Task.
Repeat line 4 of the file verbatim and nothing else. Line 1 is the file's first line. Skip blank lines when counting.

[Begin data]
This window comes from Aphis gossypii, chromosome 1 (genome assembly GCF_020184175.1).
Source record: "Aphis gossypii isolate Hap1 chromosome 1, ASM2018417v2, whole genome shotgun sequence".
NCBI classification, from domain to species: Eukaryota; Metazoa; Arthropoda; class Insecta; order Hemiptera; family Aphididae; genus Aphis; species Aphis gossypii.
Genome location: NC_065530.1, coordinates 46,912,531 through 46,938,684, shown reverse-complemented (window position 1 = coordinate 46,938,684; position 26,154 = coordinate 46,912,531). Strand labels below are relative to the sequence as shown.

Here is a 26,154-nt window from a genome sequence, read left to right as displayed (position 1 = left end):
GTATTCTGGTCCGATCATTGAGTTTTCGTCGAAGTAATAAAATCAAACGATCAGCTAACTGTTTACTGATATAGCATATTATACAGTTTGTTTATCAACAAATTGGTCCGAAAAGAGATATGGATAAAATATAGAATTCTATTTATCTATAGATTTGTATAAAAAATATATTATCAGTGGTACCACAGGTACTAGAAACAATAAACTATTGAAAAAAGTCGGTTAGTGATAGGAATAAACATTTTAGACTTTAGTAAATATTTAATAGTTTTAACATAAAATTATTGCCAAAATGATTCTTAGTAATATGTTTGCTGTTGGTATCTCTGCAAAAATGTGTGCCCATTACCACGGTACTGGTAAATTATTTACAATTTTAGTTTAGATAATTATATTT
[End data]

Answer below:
Genome location: NC_065530.1, coordinates 46,912,531 through 46,938,684, shown reverse-complemented (window position 1 = coordinate 46,938,684; position 26,154 = coordinate 46,912,531). Strand labels below are relative to the sequence as shown.